taking joy in human unreason


The newspaper finished nice and early-ish last night (just after midnight), and the Weir(d) One (henceforth abbreviated to “WO”) and I stayed in the office late to work.

Well, you can’t get two talkative people like me and WO together and expect us to silently and diligently work. It ain’t going to happen. We talked about a variety of topics, including my research with Dr. M, during which I revealed my growing desire to stop doing research because it didn’t feel worthwhile anymore. Not that I felt the work itself was any less important, but moreso that I felt that I was doing it for the sake of not letting someone (me? Dr. M?) down or to fill a spot on the ol’ resume. I’m also tired of needing to drop things from my schedule, and I’m tired of feeling guilty for doing so. I’m tired of being a lazy, inefficient bum this quarter (which lowers my maximum saturation level and therefore increases the number of things I need to drop and the guilt I feel, etc., etc.).

So WO and I talked through the night. In a quick snapshot pro-con analysis at probably 03:00, it looked like the “cons”–and not the Scheme procedure–for keeping research outweighed the pros. My frustration with the project–which I can’t even put into words, necessarily–weighs on me and leads me to feel resentful/tired/stressed/exasperated/something so much of the time I think about the project.

Around and betwixt conversation, I finished off (among other things) the final draft of my slides for my presentation at the Butler Undergraduate Research Conference today. I wasn’t really ready for the presentation, and although I knew all the things I should say, I hadn’t scripted it out well enough for it to flow when practicing. I decided to rely on my high school experience (oh so long ago) with teaching and presentation-giving to get me through. See above about slacker bumness this quarter.

WO and I halted conversation at 05:00, and I went back to my room to recharge, shower, etc. so that we could depart at 07:00. The conversation about research had brought to the fore my resentment regarding how I’d let myself be pressured into giving the talk at Butler, and by the time I ran to turn in homework preemptively just before 07:00, I was in full-on surly bitch-mode. I damn near barked at Dr. M when she said “good morning”. It didn’t help it was damned cold outside and that I hadn’t had the foresight to wear a jacket.

So I slept on the way to Butler, with headphones playing my Hindi music to tune out the talkative boys. On arriving, I growled my way through group photos and ate a donut for breakfast (bleh). Then I ran to my assigned building–which was different from that of the chemists, since my talk was filed under “Math and Computer Science”–and started to [nervously] script out my talk (since I’d listed what was on each slide before I left campus). Dr. M hunted me down a little later and I ran through the presentation once, but at that point I was feeling much more confident. I had good slides and I was fairly sure I knew how to say what I needed to say to get the necessary chemistry info to the computer science folks.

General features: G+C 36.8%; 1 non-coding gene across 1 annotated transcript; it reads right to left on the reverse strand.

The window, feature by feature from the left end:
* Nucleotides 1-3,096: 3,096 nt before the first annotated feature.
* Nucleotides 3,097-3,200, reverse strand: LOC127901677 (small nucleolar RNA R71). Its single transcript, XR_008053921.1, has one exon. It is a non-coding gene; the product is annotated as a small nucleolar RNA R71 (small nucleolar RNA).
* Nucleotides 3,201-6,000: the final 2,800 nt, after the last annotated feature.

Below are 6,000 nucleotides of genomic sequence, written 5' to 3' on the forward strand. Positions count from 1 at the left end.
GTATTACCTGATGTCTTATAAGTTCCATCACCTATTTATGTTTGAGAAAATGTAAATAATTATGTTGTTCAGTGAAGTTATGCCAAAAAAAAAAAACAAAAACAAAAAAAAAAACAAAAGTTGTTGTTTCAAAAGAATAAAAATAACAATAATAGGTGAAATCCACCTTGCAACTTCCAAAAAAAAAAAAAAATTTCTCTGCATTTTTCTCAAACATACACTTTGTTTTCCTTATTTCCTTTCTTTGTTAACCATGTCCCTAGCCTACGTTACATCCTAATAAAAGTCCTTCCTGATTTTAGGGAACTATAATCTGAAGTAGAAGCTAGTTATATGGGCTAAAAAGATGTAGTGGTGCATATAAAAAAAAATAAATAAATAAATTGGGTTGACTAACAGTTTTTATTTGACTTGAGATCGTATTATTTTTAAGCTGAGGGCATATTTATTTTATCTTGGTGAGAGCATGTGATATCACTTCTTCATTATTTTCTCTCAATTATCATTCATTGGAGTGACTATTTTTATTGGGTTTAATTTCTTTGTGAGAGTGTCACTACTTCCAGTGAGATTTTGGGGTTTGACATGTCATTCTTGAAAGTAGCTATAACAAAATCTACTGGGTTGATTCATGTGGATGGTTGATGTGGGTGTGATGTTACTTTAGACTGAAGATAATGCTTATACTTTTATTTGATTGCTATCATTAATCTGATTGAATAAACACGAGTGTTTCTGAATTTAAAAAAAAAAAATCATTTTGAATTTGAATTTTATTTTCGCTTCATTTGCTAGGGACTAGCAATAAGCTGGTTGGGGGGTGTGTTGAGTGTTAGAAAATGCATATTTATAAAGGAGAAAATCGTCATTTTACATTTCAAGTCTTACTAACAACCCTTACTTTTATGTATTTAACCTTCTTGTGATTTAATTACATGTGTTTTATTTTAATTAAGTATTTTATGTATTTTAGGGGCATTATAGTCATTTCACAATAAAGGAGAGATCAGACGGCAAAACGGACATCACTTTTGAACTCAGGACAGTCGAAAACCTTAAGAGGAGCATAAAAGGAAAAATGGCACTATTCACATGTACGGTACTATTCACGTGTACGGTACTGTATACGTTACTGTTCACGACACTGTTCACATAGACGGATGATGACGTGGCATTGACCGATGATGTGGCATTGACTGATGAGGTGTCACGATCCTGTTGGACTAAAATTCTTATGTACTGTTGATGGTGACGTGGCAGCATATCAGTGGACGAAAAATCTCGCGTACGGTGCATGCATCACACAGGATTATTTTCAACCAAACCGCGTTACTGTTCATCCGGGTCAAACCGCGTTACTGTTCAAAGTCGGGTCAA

I watched a Comp Sci presentation by Butler students, then stood up to give mine. I was very vaguely introduced; it’s amazing how the term “UV/VIS spectrophotometry” can kink up even the most verbose introducer’s tongue.

Then I looked out at the people in the room, all watching me, all seemingly interested in what I had to say. So I started talking to them. Not presenting, not “giving a talk”, but telling them what I wanted them to know about the work I’ve been doing. Then I stopped talking and took questions.

It was so simple. I wasn’t nervous. I didn’t shake. No butterflies in my stomach. The audience remained interested.

Better yet: I loved it, as much or more than I loved it in high school (despite the obligatory bitching beforehand, of course).

Sometimes I surprise myself. This time it was a pleasant surprise. What it means for the future (of research, of career options), I know not.

  • Hannah

    Wow, that’s so interesting. I mean, you think of the conferences as the part you would dread about the research. At least, from my perspective–I’m always so happy to be in the laboratory, but I find presenting things to “colleagues” (who are mostly professors far advanced from me in their knowledge of what I’m doing) to be frightening. I definitely understand the joy of conveying what it is that interests you about a project, but I guess I’m always worried that I will say something and someone will just REALLY shoot it down. I guess in the archaeological thing there is a lot of contradictory evidence coming from our site to a lot of “established” theories, and so I’m always a little nervous about presenting our findings. Oh yeah, and in a foreign language. That’s also nerve-wracking.

    So, the joy of presentation versus the burden of researching. Which do you think will “win?” Is the elation of sharing your knowledge enough of an impetus to drag you through days and weeks and months and maybe years of work you don’t really like? I don’t mean to make it sound horrible, it’s just that research takes so LONG.

    Well, I should bring this comment to a close. Apologies, it’s just that this really hit home, and interested my silly curious mind. Thanks for the post.

  • Michelle

    Yay for pleasant surprises!